The opportunities for energy conservation through the application of storage cascades has not previously been examined in sufficient detail to enable the overall technical and economic potential to be estimated. The objective of the research reported here, is the evaluation of this potential for U.K. industry. A detailed survey of a representative sample frame of U.K. industry has shown that the technical and economic potential represents about 1% of the total energy use in the manufacturing sector of the U.K. economy. Using technical constraints based on achievable power densities for a variety of storage technologies and economic constraints based on annual charge cycle frequencies, the feasible percentage of processes has been established for a variety of storage technologies. These results have been scaled using the 1980 reference energy use as a function of process operating temperature. Final scaling of the results to determine the U.K. industrial potential for storage cascades was obtained by evaluating the probability of two or more 'on-site' process cascade matches. The highest probability of a satisfactory cascade match occurs in the temperature range 100°C < T < 250°C. Steam accumulators appear to be able to contribute most to industrial energy conservation in intermittent processes. New generations of storage technology are far less significant. © 1983.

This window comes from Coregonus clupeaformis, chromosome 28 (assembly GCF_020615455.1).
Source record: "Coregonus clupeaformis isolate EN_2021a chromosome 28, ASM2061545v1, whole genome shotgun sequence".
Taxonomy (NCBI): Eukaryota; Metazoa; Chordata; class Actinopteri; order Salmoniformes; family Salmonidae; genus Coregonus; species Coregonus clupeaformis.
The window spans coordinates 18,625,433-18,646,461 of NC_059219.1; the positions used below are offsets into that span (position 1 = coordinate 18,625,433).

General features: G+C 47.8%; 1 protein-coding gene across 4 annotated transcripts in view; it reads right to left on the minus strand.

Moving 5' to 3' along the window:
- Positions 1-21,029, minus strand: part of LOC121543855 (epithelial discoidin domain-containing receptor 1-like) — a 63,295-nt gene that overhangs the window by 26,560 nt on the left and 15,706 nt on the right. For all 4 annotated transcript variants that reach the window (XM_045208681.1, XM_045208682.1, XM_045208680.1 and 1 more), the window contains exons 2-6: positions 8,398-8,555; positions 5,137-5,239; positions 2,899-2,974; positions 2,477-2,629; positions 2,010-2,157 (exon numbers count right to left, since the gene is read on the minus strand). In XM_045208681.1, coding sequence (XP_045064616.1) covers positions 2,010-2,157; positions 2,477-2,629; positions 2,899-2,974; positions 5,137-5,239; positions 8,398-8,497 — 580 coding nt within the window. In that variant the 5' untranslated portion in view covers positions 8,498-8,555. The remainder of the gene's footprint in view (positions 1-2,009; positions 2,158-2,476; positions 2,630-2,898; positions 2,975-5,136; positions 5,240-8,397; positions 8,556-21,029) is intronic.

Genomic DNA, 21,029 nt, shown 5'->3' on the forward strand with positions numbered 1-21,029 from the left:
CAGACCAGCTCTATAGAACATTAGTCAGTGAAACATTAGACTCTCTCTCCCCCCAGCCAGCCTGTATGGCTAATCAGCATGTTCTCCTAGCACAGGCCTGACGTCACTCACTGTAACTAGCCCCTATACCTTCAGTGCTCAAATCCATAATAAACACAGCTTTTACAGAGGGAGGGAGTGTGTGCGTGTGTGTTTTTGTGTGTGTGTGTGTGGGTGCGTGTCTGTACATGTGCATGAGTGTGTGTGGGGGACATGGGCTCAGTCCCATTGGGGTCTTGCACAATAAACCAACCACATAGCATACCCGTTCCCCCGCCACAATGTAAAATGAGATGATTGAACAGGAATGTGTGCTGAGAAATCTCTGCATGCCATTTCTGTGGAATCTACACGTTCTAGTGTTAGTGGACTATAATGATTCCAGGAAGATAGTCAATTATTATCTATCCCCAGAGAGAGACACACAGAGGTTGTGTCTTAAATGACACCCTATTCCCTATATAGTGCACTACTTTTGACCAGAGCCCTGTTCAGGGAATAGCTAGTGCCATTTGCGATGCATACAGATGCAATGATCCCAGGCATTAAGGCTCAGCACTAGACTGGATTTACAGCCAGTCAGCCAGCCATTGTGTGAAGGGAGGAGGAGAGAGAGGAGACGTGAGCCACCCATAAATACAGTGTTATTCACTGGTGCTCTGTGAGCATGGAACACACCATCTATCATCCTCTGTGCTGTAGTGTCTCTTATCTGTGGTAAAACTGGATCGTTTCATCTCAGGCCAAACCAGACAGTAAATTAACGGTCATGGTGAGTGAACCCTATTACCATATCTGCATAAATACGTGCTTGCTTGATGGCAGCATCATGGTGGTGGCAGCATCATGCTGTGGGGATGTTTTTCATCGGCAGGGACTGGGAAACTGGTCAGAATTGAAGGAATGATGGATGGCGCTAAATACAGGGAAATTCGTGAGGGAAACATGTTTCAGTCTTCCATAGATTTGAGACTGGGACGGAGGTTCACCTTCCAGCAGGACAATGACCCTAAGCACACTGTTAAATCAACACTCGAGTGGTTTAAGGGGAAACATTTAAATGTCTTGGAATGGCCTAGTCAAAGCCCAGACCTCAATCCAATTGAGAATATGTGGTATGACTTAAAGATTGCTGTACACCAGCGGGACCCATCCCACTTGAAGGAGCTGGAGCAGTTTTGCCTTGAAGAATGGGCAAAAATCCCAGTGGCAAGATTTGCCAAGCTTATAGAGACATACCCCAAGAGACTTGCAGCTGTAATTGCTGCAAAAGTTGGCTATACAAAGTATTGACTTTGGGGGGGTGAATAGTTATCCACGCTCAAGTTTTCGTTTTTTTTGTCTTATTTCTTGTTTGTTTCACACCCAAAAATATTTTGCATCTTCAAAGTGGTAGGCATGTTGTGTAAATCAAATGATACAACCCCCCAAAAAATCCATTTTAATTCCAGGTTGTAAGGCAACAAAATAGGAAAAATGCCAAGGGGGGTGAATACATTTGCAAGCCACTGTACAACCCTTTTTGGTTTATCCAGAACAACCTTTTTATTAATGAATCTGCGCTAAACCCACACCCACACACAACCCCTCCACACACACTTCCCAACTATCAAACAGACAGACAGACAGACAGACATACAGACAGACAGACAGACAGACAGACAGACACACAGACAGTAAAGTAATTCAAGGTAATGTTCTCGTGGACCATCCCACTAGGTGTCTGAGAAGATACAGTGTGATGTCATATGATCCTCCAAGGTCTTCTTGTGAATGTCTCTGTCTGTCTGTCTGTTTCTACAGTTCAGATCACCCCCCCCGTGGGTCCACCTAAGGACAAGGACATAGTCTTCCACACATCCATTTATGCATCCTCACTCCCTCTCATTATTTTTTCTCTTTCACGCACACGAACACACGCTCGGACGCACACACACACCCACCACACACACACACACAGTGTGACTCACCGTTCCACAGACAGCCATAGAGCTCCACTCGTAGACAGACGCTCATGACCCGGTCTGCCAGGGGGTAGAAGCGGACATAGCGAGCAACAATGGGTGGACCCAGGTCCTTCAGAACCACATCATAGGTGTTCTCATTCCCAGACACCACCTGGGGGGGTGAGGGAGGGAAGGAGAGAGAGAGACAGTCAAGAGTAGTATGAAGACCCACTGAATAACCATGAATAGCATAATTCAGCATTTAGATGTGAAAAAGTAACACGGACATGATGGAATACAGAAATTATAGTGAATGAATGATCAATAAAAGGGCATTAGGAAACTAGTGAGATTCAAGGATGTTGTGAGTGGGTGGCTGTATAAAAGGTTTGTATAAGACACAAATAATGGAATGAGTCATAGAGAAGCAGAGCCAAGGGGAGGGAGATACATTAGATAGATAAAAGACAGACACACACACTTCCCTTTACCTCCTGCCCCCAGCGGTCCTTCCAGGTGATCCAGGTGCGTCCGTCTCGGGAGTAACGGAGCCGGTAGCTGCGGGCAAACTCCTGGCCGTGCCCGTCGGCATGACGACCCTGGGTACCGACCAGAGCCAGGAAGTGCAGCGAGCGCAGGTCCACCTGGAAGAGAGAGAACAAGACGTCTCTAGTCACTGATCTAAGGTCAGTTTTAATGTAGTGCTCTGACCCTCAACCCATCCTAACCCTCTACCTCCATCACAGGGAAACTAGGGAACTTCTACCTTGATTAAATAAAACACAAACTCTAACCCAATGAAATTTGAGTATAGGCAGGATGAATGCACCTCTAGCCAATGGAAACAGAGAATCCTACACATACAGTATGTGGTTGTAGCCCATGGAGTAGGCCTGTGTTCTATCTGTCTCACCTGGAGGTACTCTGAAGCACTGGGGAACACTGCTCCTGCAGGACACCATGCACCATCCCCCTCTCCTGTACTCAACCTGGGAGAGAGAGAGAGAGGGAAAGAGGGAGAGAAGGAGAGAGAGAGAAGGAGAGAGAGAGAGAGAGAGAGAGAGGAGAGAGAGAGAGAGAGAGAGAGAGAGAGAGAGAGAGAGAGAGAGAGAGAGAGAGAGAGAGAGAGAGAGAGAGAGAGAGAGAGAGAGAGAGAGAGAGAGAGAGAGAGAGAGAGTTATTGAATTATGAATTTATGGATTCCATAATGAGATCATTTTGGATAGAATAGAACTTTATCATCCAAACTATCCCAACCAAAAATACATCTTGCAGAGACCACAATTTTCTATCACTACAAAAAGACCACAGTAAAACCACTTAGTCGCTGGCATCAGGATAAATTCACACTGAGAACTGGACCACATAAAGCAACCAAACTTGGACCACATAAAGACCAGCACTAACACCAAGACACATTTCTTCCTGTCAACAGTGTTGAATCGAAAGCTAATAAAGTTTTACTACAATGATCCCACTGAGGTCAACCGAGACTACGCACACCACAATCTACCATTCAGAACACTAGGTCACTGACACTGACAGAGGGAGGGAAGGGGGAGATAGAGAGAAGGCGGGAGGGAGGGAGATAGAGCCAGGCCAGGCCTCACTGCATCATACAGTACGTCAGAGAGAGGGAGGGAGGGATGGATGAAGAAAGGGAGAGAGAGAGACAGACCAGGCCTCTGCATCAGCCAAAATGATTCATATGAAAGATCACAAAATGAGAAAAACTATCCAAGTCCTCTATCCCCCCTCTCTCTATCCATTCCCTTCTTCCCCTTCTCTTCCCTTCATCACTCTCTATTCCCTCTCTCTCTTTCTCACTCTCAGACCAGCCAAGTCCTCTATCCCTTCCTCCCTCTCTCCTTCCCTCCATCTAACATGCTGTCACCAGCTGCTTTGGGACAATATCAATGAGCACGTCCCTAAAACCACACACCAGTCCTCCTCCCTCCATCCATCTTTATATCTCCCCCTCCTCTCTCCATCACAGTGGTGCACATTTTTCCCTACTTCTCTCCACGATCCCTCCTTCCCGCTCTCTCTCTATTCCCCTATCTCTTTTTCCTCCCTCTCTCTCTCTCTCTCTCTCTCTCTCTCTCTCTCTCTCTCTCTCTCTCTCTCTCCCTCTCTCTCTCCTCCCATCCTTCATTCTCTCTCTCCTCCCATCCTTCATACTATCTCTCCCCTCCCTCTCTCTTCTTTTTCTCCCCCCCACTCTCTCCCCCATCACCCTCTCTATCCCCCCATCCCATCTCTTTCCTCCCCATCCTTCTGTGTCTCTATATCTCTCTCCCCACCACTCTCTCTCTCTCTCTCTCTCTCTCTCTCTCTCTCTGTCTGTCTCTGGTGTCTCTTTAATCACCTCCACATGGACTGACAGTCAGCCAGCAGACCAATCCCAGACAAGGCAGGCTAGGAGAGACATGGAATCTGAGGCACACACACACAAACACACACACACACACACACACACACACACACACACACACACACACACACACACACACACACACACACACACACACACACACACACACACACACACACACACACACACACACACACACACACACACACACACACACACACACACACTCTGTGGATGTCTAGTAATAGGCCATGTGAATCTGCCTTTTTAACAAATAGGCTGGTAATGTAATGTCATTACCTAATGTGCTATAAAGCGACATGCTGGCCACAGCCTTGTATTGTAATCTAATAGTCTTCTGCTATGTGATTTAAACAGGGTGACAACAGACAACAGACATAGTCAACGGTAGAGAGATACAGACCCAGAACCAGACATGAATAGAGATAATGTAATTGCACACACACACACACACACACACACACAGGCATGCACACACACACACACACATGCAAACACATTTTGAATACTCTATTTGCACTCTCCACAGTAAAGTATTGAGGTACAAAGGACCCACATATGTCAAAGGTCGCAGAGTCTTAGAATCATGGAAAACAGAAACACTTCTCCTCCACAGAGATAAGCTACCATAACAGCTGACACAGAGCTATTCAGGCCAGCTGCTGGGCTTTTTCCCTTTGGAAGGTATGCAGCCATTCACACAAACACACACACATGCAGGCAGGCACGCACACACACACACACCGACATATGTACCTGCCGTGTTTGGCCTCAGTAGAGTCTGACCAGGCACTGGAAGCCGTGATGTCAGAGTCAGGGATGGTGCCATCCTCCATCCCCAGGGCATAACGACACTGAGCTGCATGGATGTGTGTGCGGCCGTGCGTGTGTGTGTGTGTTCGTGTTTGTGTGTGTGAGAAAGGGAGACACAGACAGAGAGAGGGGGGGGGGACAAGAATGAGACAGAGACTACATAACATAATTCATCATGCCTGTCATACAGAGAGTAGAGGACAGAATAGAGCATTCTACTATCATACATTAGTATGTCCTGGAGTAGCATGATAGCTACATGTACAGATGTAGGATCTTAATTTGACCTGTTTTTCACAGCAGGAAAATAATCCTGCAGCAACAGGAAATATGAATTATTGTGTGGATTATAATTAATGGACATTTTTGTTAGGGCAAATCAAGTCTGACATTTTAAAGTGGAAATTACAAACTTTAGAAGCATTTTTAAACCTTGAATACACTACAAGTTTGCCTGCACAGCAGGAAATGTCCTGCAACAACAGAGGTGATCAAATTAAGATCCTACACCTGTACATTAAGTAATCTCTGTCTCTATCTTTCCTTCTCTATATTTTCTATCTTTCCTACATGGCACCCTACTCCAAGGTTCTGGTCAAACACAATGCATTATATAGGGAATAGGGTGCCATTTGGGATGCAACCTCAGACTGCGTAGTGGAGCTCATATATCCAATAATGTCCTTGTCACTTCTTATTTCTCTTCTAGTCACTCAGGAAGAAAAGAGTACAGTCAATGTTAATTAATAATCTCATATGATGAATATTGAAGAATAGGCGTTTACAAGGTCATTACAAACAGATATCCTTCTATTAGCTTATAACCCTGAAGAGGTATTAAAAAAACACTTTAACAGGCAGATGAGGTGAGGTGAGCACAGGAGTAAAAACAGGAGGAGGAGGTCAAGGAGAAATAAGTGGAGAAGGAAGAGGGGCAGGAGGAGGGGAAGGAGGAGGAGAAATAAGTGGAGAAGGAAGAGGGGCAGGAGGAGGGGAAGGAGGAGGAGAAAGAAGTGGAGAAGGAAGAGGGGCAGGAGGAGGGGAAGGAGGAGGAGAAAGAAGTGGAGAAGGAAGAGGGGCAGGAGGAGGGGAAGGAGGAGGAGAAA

Wood, R. J., Baldwin, D. T., O’Callaghan, P. W., & Probert, S. D. (1983). A survey of the industrial potential for thermal energy storage systems. Journal of Heat Recovery Systems, 3(4), 333–347. https://doi.org/10.1016/0198-7593(83)90015-2